The other thing is the believability of that world. It’s not something we can totally understand. The father has gone away somewhere, and the mother is a famous actor. Where do I fit in? I don’t know. But the relationship between the mother and daughter is really real, and the acting is so believable and understated. And it’s filmed like a European art film. You’ve turned one of the most innocent things in a world into the most disgusting, fucked-up thing in the world. And the voiceover… Again, my love of loud/quiets, the voiceover of the demon, the woman’s voice, is one of the most amazing voices I’ve ever heard, in terms of voiceover acting.

AVC: Mercedes McCambridge. She won an Oscar for All The King’s Men, and she was in Giant.

BS: I love it, these old actors who smoked 4,000 cigarettes a day, just to pass the time as they’re reading scripts. She tore her throat out to do this voice. She smoked three packs of Marlboro Reds a day just to get her voice sounding crackly and fucked-up. You know it just hurt her to talk, and you can hear that in the performance. That’s an amazing voiceover feat. After tearing my voice doing death-metal vocals, my heart goes out to that lady. That lady’s voice sounds like dry sandpaper and gravel. I haven’t heard a death-metal person sound that tough. And they’ll probably agree with me.

AVC: That brings us to midnight. What is your midnight feature?

BS: Again, some of these are not in any particular order. But I’m going to go with something really stupid. Palate-cleanser. There a lot of things that make things horrible. Just a horrible script sometimes, horrible acting. Sometimes a horrible sequel. In this case, I’ve picked Eddie And The Cruisers II.


12 a.m. Eddie And The Cruisers II: Eddie Lives! (1989)
BS: One of my favorite things in the world is a great movie that has to do with things about music, the world of music, etc. There are only like two or three great music-movies, but there are tons of really fucking awful music-movies, and I watch those almost more than I watch the really good ones. As far as great music-movies, there’s Amadeus. Spinal Tap is one of the most authentic music-movies. And then there’s a bunch of movies that missed the mark. They should have talked to a couple of musicians and gotten the world right. It’s real easy. You can find one. They’re right down the street from you.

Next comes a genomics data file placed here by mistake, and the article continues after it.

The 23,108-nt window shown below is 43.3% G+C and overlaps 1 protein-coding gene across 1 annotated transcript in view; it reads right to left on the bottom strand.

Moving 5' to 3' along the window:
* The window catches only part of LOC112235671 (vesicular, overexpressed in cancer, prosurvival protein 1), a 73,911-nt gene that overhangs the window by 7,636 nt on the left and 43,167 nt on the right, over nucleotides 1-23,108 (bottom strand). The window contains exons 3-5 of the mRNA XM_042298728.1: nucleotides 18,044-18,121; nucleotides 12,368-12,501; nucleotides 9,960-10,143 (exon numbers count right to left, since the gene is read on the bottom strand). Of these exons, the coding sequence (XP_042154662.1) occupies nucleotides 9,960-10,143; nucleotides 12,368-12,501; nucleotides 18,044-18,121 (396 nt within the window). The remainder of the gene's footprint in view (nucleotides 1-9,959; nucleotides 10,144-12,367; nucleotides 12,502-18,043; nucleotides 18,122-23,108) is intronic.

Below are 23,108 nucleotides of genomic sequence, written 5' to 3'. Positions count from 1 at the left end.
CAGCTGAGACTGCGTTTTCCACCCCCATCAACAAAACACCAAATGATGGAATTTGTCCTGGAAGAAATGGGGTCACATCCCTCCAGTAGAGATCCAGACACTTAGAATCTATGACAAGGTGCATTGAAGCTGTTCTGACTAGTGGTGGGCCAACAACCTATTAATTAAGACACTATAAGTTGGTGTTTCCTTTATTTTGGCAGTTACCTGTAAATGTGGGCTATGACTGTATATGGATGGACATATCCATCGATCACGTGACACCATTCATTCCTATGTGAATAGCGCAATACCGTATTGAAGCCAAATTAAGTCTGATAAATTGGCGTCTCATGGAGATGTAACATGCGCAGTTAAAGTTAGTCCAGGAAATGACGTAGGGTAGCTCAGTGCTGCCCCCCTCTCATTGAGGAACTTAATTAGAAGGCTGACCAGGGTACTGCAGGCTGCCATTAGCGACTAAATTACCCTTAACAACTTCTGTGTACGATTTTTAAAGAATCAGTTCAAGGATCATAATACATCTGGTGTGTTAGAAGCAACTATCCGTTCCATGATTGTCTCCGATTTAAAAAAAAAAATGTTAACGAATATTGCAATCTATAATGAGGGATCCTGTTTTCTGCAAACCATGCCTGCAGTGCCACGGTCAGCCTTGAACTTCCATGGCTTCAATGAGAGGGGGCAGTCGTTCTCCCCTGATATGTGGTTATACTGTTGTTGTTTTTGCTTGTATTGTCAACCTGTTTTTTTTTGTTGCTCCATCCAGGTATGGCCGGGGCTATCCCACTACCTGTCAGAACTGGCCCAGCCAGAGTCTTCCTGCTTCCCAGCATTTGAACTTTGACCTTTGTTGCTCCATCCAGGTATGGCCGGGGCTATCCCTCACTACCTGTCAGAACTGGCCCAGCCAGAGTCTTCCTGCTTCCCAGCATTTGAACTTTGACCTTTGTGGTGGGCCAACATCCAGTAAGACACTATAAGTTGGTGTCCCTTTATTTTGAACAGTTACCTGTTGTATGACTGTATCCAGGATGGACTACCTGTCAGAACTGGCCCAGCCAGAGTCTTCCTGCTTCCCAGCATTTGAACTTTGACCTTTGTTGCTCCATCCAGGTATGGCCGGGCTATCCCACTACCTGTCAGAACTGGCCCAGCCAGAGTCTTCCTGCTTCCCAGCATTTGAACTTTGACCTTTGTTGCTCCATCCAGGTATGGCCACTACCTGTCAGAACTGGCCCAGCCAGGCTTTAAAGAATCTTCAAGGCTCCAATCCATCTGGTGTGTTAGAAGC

So Eddie And The Cruisers II is a movie where Eddie has faked his death already from the first movie. You don’t have to see the first movie to really understand it. You’ll get it. It’s just too much. Too much too fast, and he had to get away, and he’s escaped to Canada. But he can’t seem to get away from the music. It’s still inside him, and it’s gotta get out. It’s got this whole “Is Elvis dead?” thing going on, and he’s got this Bruce Springsteen working-man, blue-collar, rock-’n’-roll star. Will he reveal himself to the public? Won’t he? If he’s going to, he’s going to have to put a band together, and that’s where your story starts. Eddie And The Cruisers II, it’s a real piece of shit. But I think if you watch things that are good all the time, then you start to go, “Oh yeah, well, that’s one’s great too.” It’s like living your life—I’m healthy, I’m fine, and then I get a cold every once in a while, and I go, “Oh, right! I forgot how good I had it before!” And that’s what Eddie And The Cruisers II does. It reminds you that you were much better off before. 


2 a.m. Sleepaway Camp (1983)
BS: That’s a good one to wake you up. Unfortunately, some people have ruined the surprise to that movie, so if you know the surprise, don’t ruin it for your friends. It presents itself as a slasher movie, but it ends up being a little bit more. [Laughs.] You don’t see it coming unless your friend ruins it for you.

AVC: You don’t see it coming because it makes no sense, but apart from the twist, I think you could watch and turn it off before the final scene, and still have a reasonably satisfying viewing experience. 

BS: It’s basically a murder-by-numbers, so you’re still lining them up and killing them. There are some slasher films that I think are really fantastic, and there are some that are in one ear, out the other, and that’s why you can make 13 of them and go, “Hey, yeah, we still got plenty of story to tell.” Because there is no story to tell. But this one presents itself as a slasher and has one of the most bold, fucked-up twist endings I’ve seen in a movie. It’s so fucking absurd, it really makes me happy that someone went that way and then said, “Fuck it, this is how we’re ending the movie.” And I don’t know if that was the plan the whole time… I guess it was.

AVC: There’s sort of foreshadowing.

BS: Yeah, either way, it really does work. And the still-frame they land on is such an odd, weird shot, it looks like the head is too big for the body. There’s something wrong about everything there. It looks like it was superimposed, like there was a fake face on top of a body. Something just looks off and wrong, which gives it another strange, lurching feeling.

AVC: It’s like a fucked-up version of the last shot of 400 Blows.